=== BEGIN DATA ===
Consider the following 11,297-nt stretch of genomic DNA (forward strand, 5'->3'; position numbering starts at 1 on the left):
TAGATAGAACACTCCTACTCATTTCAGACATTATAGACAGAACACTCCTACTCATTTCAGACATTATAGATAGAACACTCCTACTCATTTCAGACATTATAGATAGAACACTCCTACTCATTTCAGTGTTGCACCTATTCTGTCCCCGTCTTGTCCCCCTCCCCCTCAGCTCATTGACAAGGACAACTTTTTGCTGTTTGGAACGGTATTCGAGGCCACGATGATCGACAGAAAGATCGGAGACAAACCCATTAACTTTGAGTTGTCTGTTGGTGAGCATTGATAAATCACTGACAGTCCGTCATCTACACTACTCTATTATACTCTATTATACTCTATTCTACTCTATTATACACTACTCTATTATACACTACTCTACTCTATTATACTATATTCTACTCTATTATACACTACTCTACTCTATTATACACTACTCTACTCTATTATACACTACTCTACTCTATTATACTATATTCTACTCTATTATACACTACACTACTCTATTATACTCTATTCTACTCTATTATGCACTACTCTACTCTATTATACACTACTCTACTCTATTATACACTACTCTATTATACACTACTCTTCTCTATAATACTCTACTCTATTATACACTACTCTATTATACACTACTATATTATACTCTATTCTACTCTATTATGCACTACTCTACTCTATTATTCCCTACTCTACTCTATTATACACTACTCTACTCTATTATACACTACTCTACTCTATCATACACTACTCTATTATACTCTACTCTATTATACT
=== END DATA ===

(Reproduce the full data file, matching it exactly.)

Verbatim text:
Consider the following 11,297-nt stretch of genomic DNA (forward strand, 5'->3'; position numbering starts at 1 on the left):
TAGATAGAACACTCCTACTCATTTCAGACATTATAGACAGAACACTCCTACTCATTTCAGACATTATAGATAGAACACTCCTACTCATTTCAGACATTATAGATAGAACACTCCTACTCATTTCAGTGTTGCACCTATTCTGTCCCCGTCTTGTCCCCCTCCCCCTCAGCTCATTGACAAGGACAACTTTTTGCTGTTTGGAACGGTATTCGAGGCCACGATGATCGACAGAAAGATCGGAGACAAACCCATTAACTTTGAGTTGTCTGTTGGTGAGCATTGATAAATCACTGACAGTCCGTCATCTACACTACTCTATTATACTCTATTATACTCTATTCTACTCTATTATACACTACTCTATTATACACTACTCTACTCTATTATACTATATTCTACTCTATTATACACTACTCTACTCTATTATACACTACTCTACTCTATTATACACTACTCTACTCTATTATACTATATTCTACTCTATTATACACTACACTACTCTATTATACTCTATTCTACTCTATTATGCACTACTCTACTCTATTATACACTACTCTACTCTATTATACACTACTCTATTATACACTACTCTTCTCTATAATACTCTACTCTATTATACACTACTCTATTATACACTACTATATTATACTCTATTCTACTCTATTATGCACTACTCTACTCTATTATTCCCTACTCTACTCTATTATACACTACTCTACTCTATTATACACTACTCTACTCTATCATACACTACTCTATTATACTCTACTCTATTATACT